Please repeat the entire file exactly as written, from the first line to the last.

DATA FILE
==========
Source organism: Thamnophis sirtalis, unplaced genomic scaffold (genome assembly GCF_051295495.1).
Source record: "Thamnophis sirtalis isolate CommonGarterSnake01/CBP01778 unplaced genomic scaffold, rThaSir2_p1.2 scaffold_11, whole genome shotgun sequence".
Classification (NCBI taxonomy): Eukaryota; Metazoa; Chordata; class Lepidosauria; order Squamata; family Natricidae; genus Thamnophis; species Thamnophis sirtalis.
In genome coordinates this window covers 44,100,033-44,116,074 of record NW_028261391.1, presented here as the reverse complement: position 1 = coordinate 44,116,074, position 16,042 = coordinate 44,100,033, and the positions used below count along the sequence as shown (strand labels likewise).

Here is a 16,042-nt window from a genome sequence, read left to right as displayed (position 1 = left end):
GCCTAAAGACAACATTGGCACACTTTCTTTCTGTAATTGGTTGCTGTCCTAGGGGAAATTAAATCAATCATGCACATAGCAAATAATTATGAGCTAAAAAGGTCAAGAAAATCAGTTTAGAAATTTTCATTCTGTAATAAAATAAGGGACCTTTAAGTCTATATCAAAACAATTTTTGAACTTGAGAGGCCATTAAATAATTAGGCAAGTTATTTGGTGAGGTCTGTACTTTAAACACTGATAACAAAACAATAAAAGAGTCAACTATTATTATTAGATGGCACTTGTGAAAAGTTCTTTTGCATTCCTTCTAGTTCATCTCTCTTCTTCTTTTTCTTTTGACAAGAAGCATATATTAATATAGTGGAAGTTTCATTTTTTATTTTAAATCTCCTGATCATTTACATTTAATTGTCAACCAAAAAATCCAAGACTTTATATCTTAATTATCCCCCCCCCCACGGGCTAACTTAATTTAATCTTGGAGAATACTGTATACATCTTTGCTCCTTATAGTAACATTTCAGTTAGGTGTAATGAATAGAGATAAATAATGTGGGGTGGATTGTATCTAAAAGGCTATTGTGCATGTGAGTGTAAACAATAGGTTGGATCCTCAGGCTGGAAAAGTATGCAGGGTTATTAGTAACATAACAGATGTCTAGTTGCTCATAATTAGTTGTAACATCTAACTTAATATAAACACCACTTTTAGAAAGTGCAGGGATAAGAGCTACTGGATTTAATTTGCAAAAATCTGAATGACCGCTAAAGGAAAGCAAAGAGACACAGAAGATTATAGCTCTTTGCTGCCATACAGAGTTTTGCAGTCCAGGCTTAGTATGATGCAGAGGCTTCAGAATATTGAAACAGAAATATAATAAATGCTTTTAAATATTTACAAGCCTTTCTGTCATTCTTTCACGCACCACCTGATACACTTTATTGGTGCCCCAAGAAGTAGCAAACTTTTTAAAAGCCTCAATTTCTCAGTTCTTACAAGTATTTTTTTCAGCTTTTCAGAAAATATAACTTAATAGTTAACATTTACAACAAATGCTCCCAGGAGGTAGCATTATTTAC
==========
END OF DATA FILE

Source organism: Thamnophis sirtalis, unplaced genomic scaffold (genome assembly GCF_051295495.1).
Source record: "Thamnophis sirtalis isolate CommonGarterSnake01/CBP01778 unplaced genomic scaffold, rThaSir2_p1.2 scaffold_11, whole genome shotgun sequence".
Classification (NCBI taxonomy): Eukaryota; Metazoa; Chordata; class Lepidosauria; order Squamata; family Natricidae; genus Thamnophis; species Thamnophis sirtalis.
In genome coordinates this window covers 44,100,033-44,116,074 of record NW_028261391.1, presented here as the reverse complement: position 1 = coordinate 44,116,074, position 16,042 = coordinate 44,100,033, and the positions used below count along the sequence as shown (strand labels likewise).

Here is a 16,042-nt window from a genome sequence, read left to right as displayed (position 1 = left end):
GCCTAAAGACAACATTGGCACACTTTCTTTCTGTAATTGGTTGCTGTCCTAGGGGAAATTAAATCAATCATGCACATAGCAAATAATTATGAGCTAAAAAGGTCAAGAAAATCAGTTTAGAAATTTTCATTCTGTAATAAAATAAGGGACCTTTAAGTCTATATCAAAACAATTTTTGAACTTGAGAGGCCATTAAATAATTAGGCAAGTTATTTGGTGAGGTCTGTACTTTAAACACTGATAACAAAACAATAAAAGAGTCAACTATTATTATTAGATGGCACTTGTGAAAAGTTCTTTTGCATTCCTTCTAGTTCATCTCTCTTCTTCTTTTTCTTTTGACAAGAAGCATATATTAATATAGTGGAAGTTTCATTTTTTATTTTAAATCTCCTGATCATTTACATTTAATTGTCAACCAAAAAATCCAAGACTTTATATCTTAATTATCCCCCCCCCCACGGGCTAACTTAATTTAATCTTGGAGAATACTGTATACATCTTTGCTCCTTATAGTAACATTTCAGTTAGGTGTAATGAATAGAGATAAATAATGTGGGGTGGATTGTATCTAAAAGGCTATTGTGCATGTGAGTGTAAACAATAGGTTGGATCCTCAGGCTGGAAAAGTATGCAGGGTTATTAGTAACATAACAGATGTCTAGTTGCTCATAATTAGTTGTAACATCTAACTTAATATAAACACCACTTTTAGAAAGTGCAGGGATAAGAGCTACTGGATTTAATTTGCAAAAATCTGAATGACCGCTAAAGGAAAGCAAAGAGACACAGAAGATTATAGCTCTTTGCTGCCATACAGAGTTTTGCAGTCCAGGCTTAGTATGATGCAGAGGCTTCAGAATATTGAAACAGAAATATAATAAATGCTTTTAAATATTTACAAGCCTTTCTGTCATTCTTTCACGCACCACCTGATACACTTTATTGGTGCCCCAAGAAGTAGCAAACTTTTTAAAAGCCTCAATTTCTCAGTTCTTACAAGTATTTTTTTCAGCTTTTCAGAAAATATAACTTAATAGTTAACATTTACAACAAATGCTCCCAGGAGGTAGCATTATTTAC